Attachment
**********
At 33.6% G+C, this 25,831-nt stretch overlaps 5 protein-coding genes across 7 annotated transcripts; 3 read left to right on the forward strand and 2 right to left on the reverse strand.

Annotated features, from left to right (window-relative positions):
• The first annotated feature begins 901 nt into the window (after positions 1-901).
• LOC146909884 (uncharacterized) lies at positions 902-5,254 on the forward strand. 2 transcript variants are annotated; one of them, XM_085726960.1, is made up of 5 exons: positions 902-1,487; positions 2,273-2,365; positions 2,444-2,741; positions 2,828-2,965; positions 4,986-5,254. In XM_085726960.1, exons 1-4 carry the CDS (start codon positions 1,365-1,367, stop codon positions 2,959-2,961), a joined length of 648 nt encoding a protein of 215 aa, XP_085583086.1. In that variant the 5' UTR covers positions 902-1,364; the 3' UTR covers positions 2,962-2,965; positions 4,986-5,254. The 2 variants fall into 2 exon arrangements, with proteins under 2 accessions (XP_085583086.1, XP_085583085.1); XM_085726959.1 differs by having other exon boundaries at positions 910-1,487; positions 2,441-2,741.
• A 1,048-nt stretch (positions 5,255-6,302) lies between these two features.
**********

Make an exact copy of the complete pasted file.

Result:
At 33.6% G+C, this 25,831-nt stretch overlaps 5 protein-coding genes across 7 annotated transcripts; 3 read left to right on the forward strand and 2 right to left on the reverse strand.

Annotated features, from left to right (window-relative positions):
• The first annotated feature begins 901 nt into the window (after positions 1-901).
• LOC146909884 (uncharacterized) lies at positions 902-5,254 on the forward strand. 2 transcript variants are annotated; one of them, XM_085726960.1, is made up of 5 exons: positions 902-1,487; positions 2,273-2,365; positions 2,444-2,741; positions 2,828-2,965; positions 4,986-5,254. In XM_085726960.1, exons 1-4 carry the CDS (start codon positions 1,365-1,367, stop codon positions 2,959-2,961), a joined length of 648 nt encoding a protein of 215 aa, XP_085583086.1. In that variant the 5' UTR covers positions 902-1,364; the 3' UTR covers positions 2,962-2,965; positions 4,986-5,254. The 2 variants fall into 2 exon arrangements, with proteins under 2 accessions (XP_085583086.1, XP_085583085.1); XM_085726959.1 differs by having other exon boundaries at positions 910-1,487; positions 2,441-2,741.
• A 1,048-nt stretch (positions 5,255-6,302) lies between these two features.